Easily Getting Rid of Dead Spots on Your Lawn, Effortlessly!





Introduction: Easily Getting Rid of Dead Spots on Your Lawn, Effortlessly!

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With one easy and pet safe item, you can get rid of dead brown dry spots on grass caused by pet urine. Read on for the big surprise!

Step 1: Materials

Beer! - it can be hot or cold, fresh or flat. Use a regular beer.
Not light beer, malt liquor or a wine cooler.

Beer has lots of fermented sugars and nutrients. A dead patch will absorb the sugars and nutrients thus helping the soil below. The beer acts as a fertilizer and provides nutrients to new grass growth. The beer will strengthen the grass and neutralize the nitrogen in pet urine. (Woo hoo, science!) Beer eliminates fungi, as well.

Continue on to see how it's done!

Step 2: Here We Go!!!

Use 8 ounces for about a 10 inch spot. Pour beer directly on dry spot.

Give it a week.

Step 3: Follow Up...

Check spot a week later for growth. Add more beer, if needed.

Continue until area is healed.

Step 4: Enjoy Your New Green Grass!

That's it!

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    138 Discussions

    I am going to try this. DO you know how to get rid of deer?

    Love the comments! Lol! I am going to try this. But I am gonna do a mix of something a man on YouTube does. I've got a feeling this boosts the beneficial microbes in the ground and helps the grass recuperate. A little coke, some beer (just some of it!). Leaving out the amononia. He uses this concoction to speed up the compost pile. The beneficial microbes go to town with the barley and sugars. I'm betting this happens with the beer. Thanks for the instructable! I have dead spots all over from our 18 year old dog. Funny thing, I've been routing him to go in a specific spot where weeds are! The urine doesn't seem to affect the frickin' weeds! Go figure! Lol!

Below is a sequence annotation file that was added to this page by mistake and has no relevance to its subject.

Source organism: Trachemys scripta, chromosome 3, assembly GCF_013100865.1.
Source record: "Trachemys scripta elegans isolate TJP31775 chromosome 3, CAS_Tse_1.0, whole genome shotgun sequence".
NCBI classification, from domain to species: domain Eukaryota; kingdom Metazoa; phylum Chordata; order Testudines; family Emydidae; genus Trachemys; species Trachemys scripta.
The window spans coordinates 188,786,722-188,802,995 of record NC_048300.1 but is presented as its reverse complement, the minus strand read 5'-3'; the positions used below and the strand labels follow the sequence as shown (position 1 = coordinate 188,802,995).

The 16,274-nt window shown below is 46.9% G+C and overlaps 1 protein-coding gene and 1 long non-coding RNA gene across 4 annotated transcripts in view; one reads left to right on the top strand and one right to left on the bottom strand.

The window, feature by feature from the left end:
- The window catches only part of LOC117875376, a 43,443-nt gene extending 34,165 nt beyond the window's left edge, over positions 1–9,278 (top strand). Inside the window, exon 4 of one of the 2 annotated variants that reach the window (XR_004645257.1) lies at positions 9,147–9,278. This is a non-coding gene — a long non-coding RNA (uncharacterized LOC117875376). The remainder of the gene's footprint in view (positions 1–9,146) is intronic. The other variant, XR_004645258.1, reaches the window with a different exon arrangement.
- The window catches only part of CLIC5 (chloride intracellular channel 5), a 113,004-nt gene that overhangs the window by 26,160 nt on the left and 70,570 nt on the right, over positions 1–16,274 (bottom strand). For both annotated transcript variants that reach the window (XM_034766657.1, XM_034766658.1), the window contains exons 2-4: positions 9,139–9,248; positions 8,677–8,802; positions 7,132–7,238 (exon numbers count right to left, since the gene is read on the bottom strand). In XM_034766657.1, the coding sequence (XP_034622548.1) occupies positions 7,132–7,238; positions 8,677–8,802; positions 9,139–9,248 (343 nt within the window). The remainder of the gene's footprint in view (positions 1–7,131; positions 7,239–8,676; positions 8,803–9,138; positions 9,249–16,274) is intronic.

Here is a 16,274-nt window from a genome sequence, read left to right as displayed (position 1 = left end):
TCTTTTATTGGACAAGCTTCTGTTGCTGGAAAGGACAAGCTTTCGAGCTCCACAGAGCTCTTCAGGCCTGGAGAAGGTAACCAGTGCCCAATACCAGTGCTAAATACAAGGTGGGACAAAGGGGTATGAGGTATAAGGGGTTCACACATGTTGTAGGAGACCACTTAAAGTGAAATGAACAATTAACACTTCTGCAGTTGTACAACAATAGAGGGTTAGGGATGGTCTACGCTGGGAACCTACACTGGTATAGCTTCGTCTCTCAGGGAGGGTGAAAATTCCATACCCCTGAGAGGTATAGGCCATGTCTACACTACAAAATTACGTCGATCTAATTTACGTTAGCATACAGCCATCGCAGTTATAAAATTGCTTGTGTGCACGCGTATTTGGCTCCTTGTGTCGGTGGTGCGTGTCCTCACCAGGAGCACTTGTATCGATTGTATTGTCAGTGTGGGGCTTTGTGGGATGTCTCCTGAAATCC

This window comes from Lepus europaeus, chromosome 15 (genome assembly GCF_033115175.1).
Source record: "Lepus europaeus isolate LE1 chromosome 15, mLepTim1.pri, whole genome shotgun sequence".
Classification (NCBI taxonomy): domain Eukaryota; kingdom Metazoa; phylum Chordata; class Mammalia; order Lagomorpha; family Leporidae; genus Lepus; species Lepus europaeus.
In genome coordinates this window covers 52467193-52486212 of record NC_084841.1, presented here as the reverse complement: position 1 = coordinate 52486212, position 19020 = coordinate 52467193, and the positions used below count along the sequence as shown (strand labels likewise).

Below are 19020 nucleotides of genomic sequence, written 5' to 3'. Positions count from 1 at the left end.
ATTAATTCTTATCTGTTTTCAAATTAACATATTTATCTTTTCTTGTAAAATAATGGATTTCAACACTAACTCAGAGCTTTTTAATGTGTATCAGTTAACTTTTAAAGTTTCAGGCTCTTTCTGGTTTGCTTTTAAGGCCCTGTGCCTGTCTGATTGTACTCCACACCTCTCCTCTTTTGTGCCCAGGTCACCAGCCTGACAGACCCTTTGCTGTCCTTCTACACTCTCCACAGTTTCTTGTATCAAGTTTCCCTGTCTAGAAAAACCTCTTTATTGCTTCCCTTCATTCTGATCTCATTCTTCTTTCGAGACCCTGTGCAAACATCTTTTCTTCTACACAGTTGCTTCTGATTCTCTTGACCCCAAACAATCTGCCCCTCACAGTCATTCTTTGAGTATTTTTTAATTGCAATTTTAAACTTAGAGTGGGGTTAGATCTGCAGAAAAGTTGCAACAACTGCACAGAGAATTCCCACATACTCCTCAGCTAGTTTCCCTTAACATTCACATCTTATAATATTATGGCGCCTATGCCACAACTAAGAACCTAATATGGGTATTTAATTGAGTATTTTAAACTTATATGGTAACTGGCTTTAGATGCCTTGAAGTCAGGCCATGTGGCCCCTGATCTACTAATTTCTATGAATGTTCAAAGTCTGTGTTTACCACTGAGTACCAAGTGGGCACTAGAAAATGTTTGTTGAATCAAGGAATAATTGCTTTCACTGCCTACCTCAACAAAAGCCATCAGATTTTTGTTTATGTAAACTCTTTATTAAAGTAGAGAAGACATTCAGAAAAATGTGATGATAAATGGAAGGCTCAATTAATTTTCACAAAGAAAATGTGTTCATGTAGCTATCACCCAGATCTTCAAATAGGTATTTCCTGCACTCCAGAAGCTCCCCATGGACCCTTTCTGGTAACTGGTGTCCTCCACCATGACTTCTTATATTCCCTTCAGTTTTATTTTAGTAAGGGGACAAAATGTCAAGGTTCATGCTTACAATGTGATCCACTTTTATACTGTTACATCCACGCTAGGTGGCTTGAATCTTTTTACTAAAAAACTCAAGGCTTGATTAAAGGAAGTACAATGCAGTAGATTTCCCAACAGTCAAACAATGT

this is a total waste of a good beer. use 1 TB epson salt/1 gal H2O. works just as well but you get to enjoy the beer!


    1 year ago

    Simple as that? Looks like my beer bill is about to go up!

    Would it work if I drank the beer and peed on the grass?

    1 reply

    Nope. Tried it. You still have ammonia in you pee that is too strong for the grass. However....if you pee into a container and then leave it for at least 24 hours then you can use it on your grass. The excess ammonia evaporates and then bacteria does the rest!

    I have a great idea for all the cheapos who consider this a waste of beer. Next time you throw a party at your house and your friends leave a bunch of half opened bottles or cans of beer laying around, Just take that beer and pour it around your yard.

    if I drink the beer and wait and hour and then pee on the spot it will have the same effect.

    5 replies

    You have to do this scientifically. Pee on the dead spot, then pee on a healthy spot as a positive control, then pee on the driveway as a negative control. Then of course you should pee on these spots at all your neighbors places so you have more statistical samples. That is the scientific method.

    This is by far the funniest (and most correct) comment I've read all day. Thanks for the laugh Nonobadog.

    omigosh, you guys are killing me! ? i was going to say what a great idea this is, but started reading the comments; couldn't stop laughing! x^D

    nope the effect will be different

    It seems like a waste of a good refreshing drink.